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  • FIRST POST
    • Grimbal
    • By Grimbal 5th Aug 11, 11:16 AM
    • 2,188Posts
    • 3,431Thanks
    Grimbal
    The "have a look at this!" thread II
    • #1
    • 5th Aug 11, 11:16 AM
    The "have a look at this!" thread II 5th Aug 11 at 11:16 AM
    Official MSE Insert:

    Thanks to Grimbal for starting this thread, where compulsive Rightmove browsers share their funniest finds. Scroll down for Playboy mansions, unusual extensions, toilets in wardrobes and mysterious presences under bedcovers.

    Back to the original post...

    Thought I'd start off a new thread as the other one was getting to be pretty long. The old thread can be found here.

    How about starting up a thread dedicated to the interesting properties that we come across in our searches ?

    I'm guessing these guys don't invite their granny over to watch TV


    This Forum tip was included in MoneySavingExpert.com's weekly email!
    Last edited by MSE Andrea; 15-06-2016 at 2:02 PM.
    "Science is a wonderful thing if one does not have to earn one's living at it" Einstein 1951
Page 1115
    • EachPenny
    • By EachPenny 10th Sep 17, 6:11 PM
    • 2,933 Posts
    • 5,341 Thanks
    EachPenny
    This is the biggest back garden I've ever seen on on a suburban 3 bed house.
    Originally posted by NaughtiusMaximus
    Complete with an "old air age shelter" [sic]

    Might be a useful feature with the North Korea situation developing... but not sure the door and roof are up to NBC standards
    "In the future, everyone will be rich for 15 minutes"
    • Davesnave
    • By Davesnave 10th Sep 17, 6:21 PM
    • 23,565 Posts
    • 89,429 Thanks
    Davesnave
    This is the biggest back garden I've ever seen on on a suburban 3 bed house.

    http://www.rightmove.co.uk/property-for-sale/property-68361530.html#location
    Originally posted by NaughtiusMaximus
    That is a good size; probably too good for many folk!

    I once viewed a house in Warminster, Wilts with a 620' back garden, but it was somewhat narrower than that. Looking east on the aerial photo, it seems as if some people got together and sold off parts of their gardens for development. (Newland Gardens)
    'A society grows great when old men plant trees whose shade they'll never sit in.'
    • StumpyPumpy
    • By StumpyPumpy 10th Sep 17, 6:31 PM
    • 1,169 Posts
    • 3,139 Thanks
    StumpyPumpy
    The Buxton house yesterday was a classic example of a good old-fashioned house, properly maintained. I loved it.
    Originally posted by Davesnave
    I'm with you on this. When I see a "Look at this old fashioned house, ha ha" type comment, almost invariably the houses are spotlessly clean and well maintained, whereas the constantly "modernised" ones that fill Rightmove often seem tired and neglected.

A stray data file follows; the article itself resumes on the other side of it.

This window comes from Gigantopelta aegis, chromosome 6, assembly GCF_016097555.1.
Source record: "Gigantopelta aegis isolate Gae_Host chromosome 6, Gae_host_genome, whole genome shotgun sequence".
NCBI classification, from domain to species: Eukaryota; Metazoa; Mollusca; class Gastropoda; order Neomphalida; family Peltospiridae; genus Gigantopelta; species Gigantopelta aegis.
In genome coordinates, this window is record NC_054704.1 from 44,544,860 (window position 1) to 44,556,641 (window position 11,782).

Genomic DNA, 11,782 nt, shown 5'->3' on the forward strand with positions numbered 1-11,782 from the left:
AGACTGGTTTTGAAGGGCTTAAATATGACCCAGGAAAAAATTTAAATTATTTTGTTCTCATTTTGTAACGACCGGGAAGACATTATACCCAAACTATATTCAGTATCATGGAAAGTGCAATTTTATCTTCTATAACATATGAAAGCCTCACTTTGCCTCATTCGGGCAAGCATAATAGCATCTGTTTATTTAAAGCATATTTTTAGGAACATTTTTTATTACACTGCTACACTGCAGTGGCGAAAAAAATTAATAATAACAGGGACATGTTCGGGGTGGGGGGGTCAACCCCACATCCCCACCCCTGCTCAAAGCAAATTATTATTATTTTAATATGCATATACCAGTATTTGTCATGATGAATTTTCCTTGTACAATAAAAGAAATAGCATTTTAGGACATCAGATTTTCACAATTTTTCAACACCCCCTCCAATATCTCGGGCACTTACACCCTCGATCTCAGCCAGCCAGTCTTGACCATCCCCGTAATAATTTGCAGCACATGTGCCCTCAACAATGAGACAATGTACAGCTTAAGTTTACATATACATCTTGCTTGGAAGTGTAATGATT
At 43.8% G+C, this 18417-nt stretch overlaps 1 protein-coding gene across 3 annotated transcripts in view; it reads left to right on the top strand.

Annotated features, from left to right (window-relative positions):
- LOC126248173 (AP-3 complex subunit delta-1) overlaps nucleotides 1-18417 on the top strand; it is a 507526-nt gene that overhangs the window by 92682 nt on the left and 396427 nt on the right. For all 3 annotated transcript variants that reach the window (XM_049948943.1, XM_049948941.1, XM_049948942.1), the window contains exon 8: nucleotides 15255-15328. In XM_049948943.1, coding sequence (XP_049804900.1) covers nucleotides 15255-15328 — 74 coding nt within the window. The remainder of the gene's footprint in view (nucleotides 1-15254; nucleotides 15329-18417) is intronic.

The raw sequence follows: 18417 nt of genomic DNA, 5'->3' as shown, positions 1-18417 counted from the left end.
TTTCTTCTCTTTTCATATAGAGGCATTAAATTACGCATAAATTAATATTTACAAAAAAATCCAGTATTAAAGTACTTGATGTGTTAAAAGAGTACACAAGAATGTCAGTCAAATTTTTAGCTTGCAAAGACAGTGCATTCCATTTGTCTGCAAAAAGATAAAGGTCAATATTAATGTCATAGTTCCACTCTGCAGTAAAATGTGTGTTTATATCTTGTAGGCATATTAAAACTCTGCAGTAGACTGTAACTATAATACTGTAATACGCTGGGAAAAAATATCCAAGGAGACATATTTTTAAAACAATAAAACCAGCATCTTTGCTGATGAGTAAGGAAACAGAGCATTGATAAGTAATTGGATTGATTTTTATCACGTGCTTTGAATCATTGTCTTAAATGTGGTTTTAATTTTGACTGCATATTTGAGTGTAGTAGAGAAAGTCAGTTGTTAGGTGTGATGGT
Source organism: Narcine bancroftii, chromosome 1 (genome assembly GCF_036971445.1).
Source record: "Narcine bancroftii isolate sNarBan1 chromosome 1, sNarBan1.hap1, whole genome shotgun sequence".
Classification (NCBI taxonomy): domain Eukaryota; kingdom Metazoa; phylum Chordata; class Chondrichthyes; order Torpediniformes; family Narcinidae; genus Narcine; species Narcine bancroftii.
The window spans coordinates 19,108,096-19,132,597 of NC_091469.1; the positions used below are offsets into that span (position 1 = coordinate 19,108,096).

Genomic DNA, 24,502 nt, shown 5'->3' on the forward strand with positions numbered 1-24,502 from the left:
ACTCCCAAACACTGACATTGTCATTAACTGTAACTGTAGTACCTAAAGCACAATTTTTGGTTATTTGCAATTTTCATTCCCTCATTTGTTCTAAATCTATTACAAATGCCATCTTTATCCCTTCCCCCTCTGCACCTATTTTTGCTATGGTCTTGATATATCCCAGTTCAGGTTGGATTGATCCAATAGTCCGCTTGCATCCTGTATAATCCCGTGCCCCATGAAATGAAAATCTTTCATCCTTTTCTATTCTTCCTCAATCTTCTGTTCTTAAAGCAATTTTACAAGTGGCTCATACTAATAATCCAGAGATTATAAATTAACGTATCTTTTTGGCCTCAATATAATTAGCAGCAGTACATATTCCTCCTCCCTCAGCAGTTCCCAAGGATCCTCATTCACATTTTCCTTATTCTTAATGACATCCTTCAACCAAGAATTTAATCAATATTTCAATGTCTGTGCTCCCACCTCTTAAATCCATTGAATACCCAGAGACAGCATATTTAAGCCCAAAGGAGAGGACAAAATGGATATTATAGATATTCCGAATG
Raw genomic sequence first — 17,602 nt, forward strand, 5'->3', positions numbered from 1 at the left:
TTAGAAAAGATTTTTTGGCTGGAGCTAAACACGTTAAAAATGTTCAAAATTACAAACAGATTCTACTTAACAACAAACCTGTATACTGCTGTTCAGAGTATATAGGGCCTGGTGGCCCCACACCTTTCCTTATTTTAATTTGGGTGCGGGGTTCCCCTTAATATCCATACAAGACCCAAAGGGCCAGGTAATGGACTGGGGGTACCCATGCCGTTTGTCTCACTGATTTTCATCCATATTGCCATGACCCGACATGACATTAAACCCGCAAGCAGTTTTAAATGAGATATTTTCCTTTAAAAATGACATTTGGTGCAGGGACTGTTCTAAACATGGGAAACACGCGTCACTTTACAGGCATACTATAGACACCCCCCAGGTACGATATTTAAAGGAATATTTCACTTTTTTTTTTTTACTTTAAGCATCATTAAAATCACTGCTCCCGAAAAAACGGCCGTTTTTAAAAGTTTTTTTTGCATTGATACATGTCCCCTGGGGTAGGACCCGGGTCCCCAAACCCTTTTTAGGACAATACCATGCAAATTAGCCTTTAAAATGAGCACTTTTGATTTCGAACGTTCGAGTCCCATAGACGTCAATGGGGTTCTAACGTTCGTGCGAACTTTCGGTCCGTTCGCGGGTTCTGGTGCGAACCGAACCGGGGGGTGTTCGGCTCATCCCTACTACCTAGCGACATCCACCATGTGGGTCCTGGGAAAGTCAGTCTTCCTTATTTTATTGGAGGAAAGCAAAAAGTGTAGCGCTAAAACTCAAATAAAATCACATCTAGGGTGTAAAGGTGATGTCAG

My heart sinks a little every time I see a nice old house with "Recently updated to a high standard", in the description. You almost know there is going to be some out of character fitted kitchen sticking out into the knocked through dining/living/kitchen/breakfast area. I'd much prefer to buy a well maintained "out-of-date" house than one that needs ripping out and rebuilding every 5 years.

    But, surprise, surprise, people like different things and I like older things. I guess many people wouldn't bother to try and source the right type of chamfered picture rail to replace those taken out by previous owners of our house, unlike me


    SP
    Come on people, it's not difficult: lose means to be unable to find, loose means not being fixed in place. So if you have a hole in your pocket you might lose your loose change.
    • bouicca21
    • By bouicca21 10th Sep 17, 7:16 PM
    • 3,244 Posts
    • 4,042 Thanks
    bouicca21
    I remember being amazed at my last house at how different the rooms looked when we put the picture rails back. Completely altered the proportions - for the better. The trouble with people 'modernising' houses is they don't put nearly as much thought into how things look/work as the original architect. And don't get me started on double glazing units that bear no relationship to the originals ...
    • Ocelot
    • By Ocelot 10th Sep 17, 7:18 PM
    • 56 Posts
    • 131 Thanks
    Ocelot
    'Harpers & Co is delighted to present this property developer's dream & rare to market stunning Georgian detached house residing on a large corner plot.'

    Doesn't look Georgian to me, and, if it is, it won't be a 'property developer's dream' as it will likely be listed.!
    • Ocelot
    • By Ocelot 10th Sep 17, 7:23 PM
    • 56 Posts
    • 131 Thanks
    Ocelot
    I'm with you on this. When I see a "Look at this old fashioned house, ha ha" type comment, almost invariably the houses are spotlessly clean and well maintained, whereas the constantly "modernised" ones that fill Rightmove often seem tired and neglected.

    My heart sinks a little every time I see a nice old house with "Recently updated to a high standard", in the description. You almost know there is going to be some out of character fitted kitchen sticking out into the knocked through dining/living/kitchen/breakfast area. I'd much prefer to buy a well maintained "out-of-date" house than one that needs ripping out and rebuilding every 5 years.